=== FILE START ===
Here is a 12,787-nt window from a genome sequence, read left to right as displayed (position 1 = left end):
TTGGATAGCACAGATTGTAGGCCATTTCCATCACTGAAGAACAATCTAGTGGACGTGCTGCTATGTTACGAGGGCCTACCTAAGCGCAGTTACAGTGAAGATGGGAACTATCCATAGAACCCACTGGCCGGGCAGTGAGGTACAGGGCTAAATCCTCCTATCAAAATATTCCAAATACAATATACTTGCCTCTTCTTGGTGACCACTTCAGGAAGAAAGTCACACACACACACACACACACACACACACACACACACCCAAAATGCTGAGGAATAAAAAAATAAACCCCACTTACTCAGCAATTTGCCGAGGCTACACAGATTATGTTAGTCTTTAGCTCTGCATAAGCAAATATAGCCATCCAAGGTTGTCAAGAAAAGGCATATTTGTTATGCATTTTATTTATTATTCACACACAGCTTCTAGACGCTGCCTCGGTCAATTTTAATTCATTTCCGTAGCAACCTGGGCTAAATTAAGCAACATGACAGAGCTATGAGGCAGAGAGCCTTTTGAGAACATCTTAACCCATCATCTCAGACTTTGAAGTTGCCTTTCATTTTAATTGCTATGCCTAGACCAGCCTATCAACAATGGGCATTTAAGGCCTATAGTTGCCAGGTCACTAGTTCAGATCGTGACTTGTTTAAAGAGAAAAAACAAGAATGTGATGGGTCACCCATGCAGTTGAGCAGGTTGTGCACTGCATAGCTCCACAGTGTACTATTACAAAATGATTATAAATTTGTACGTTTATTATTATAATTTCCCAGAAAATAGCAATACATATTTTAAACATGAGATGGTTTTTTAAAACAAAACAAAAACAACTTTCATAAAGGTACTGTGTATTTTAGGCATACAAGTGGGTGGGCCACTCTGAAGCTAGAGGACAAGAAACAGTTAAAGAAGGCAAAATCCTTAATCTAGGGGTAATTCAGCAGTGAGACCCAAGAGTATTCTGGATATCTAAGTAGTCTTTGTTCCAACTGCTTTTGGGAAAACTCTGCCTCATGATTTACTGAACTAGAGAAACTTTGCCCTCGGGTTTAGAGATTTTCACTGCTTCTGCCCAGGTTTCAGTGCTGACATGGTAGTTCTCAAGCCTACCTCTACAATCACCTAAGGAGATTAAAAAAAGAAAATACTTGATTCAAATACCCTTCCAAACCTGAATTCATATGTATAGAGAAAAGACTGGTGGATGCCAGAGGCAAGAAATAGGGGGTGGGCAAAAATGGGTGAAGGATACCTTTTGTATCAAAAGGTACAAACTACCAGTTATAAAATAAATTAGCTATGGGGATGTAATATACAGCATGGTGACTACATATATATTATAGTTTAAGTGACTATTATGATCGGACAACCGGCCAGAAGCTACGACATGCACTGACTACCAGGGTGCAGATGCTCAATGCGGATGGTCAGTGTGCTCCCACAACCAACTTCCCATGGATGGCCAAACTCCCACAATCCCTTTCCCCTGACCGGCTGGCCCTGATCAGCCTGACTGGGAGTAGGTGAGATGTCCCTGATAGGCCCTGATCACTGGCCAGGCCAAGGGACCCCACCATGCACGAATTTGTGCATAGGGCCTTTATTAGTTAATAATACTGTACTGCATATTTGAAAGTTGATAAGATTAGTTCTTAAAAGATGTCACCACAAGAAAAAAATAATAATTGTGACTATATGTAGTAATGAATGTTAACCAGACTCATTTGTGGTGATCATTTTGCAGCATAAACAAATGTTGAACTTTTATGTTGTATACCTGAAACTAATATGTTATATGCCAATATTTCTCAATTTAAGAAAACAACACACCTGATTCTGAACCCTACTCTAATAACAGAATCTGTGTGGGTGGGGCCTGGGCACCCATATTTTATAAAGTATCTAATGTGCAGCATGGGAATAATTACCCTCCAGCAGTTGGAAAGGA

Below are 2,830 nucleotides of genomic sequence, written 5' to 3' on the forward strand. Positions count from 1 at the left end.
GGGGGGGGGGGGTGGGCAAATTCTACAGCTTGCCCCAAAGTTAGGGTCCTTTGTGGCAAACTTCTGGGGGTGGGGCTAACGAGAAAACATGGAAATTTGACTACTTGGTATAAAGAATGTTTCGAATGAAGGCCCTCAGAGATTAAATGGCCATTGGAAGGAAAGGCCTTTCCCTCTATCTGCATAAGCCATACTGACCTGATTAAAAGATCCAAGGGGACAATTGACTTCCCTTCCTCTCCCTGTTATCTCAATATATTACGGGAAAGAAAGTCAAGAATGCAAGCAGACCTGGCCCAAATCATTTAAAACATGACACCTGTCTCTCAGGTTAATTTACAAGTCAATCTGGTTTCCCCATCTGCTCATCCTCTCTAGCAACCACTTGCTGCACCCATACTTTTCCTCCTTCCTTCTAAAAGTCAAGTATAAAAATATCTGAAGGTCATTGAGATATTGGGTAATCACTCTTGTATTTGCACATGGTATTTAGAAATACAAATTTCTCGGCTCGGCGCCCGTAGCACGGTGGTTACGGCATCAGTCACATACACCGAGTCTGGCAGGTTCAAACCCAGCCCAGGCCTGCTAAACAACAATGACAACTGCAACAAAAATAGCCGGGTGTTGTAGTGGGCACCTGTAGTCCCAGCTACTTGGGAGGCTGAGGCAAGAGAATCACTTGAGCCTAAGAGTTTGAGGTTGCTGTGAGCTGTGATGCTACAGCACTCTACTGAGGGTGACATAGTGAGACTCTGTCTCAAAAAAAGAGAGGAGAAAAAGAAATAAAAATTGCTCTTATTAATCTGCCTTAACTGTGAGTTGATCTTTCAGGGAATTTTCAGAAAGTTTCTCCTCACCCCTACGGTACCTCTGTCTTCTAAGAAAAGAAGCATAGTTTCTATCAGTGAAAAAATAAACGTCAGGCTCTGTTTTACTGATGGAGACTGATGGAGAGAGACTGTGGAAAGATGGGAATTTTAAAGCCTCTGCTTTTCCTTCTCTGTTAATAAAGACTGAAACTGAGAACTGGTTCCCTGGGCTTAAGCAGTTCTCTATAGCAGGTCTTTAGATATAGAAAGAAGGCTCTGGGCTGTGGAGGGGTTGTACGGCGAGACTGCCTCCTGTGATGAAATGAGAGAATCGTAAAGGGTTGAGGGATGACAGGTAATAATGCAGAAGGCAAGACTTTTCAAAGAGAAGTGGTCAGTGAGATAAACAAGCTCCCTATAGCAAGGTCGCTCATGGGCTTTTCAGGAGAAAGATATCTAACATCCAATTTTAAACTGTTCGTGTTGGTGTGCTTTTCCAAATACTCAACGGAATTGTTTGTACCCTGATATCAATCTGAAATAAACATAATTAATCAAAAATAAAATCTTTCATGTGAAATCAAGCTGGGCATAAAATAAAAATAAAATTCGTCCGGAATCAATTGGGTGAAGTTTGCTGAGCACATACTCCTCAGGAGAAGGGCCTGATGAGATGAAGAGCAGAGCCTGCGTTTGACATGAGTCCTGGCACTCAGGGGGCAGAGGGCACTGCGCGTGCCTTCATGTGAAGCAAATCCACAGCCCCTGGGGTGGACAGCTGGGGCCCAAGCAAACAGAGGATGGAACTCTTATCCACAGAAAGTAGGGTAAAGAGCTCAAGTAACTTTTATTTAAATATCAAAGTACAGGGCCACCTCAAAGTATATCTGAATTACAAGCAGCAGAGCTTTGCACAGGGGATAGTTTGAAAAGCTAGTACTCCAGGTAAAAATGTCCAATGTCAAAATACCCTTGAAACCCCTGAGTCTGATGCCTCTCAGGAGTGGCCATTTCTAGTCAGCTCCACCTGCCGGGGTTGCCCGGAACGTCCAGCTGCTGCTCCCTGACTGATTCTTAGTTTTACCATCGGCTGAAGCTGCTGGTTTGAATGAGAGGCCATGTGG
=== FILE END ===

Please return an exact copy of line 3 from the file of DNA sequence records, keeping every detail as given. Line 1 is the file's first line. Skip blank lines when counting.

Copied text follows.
Below are 2,830 nucleotides of genomic sequence, written 5' to 3' on the forward strand. Positions count from 1 at the left end.